Wouldn’t you know it? The U.S. Government couldn’t be bothered

….aw, hell. Just read the letter.

Dear President Obama and Secretary Clinton,

I write to express my deep disappointment that the United States Government thought so little of the World People’s Conference on Climate Change in Cochabamba that it “…politely declined to send as much as a low-level observer to the historic summit, which drew more than 31,000 people from all over the world, and representatives from almost 50 governments,” according to the U.K. Guardian.

Mr. President: after the debacle in Copenhagen many of us who worked incredibly hard to get you elected swallowed our disappointment and hoped that we would see stronger actions on climate change. We still hope that your administration will keep its promise to respect the findings of climate scientists, and we still hope to see signs that you are ready to treat climate change and global warming as the planetary emergencies they are. But your recent announcement of plans for exploratory offshore drilling is incredibly distressing, given the abysmal safety record of offshore rigs (one example of which is leaking 42,000 gallons a day into the Gulf of Mexico as I write).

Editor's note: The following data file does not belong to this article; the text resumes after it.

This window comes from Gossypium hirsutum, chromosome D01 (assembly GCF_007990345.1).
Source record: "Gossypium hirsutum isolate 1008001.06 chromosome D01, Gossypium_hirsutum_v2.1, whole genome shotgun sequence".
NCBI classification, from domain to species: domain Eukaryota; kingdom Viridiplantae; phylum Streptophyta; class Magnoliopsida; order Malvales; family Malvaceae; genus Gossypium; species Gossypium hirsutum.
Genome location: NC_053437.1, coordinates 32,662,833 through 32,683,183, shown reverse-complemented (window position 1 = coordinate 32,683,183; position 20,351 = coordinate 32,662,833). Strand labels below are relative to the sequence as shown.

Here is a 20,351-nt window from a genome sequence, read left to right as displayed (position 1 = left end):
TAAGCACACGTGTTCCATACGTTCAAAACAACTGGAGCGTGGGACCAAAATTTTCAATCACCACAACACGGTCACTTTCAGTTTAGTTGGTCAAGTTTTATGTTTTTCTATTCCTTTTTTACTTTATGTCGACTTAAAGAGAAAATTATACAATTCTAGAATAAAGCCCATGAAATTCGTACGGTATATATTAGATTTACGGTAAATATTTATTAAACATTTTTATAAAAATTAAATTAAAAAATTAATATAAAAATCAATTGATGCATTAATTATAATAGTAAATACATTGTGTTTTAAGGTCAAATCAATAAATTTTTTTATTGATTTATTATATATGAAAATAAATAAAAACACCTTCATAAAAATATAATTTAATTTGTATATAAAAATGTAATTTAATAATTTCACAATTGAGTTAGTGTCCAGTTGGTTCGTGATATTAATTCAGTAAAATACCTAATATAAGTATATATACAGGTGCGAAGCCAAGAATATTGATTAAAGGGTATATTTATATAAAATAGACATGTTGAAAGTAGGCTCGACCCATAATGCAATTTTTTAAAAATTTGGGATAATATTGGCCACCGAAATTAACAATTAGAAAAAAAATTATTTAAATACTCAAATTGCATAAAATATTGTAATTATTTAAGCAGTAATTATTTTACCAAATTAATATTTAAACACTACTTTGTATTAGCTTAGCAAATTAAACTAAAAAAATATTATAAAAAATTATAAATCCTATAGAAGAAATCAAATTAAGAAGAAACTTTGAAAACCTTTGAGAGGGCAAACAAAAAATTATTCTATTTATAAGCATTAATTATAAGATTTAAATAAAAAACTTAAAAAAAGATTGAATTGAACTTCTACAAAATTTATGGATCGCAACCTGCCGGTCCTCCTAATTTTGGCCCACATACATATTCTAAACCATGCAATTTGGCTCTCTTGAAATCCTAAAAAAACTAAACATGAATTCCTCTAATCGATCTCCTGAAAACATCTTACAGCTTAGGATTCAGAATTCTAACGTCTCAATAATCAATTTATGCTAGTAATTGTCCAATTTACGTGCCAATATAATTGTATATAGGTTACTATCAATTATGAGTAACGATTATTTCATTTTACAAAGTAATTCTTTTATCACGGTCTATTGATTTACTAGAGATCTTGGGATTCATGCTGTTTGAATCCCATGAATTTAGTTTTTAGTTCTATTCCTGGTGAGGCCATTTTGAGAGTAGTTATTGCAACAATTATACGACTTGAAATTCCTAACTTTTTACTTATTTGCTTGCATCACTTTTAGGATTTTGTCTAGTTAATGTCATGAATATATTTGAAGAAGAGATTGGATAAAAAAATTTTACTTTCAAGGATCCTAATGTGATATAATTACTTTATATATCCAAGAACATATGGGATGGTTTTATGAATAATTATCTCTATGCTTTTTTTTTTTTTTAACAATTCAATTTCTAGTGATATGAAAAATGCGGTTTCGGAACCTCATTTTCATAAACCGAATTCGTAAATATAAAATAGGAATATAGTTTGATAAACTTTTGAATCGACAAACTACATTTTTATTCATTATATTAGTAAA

But this letter isn’t about offshore drilling (I’m mailing under separate cover a copy of a comment I sent to the Minerals Management Service EIS Scoping Process). This letter has me wondering if the Obama Administration is really serious about including the voices of the poor and disenfranchised in a global conversation about the realities of climate change…and concluding, sadly, that it isn’t.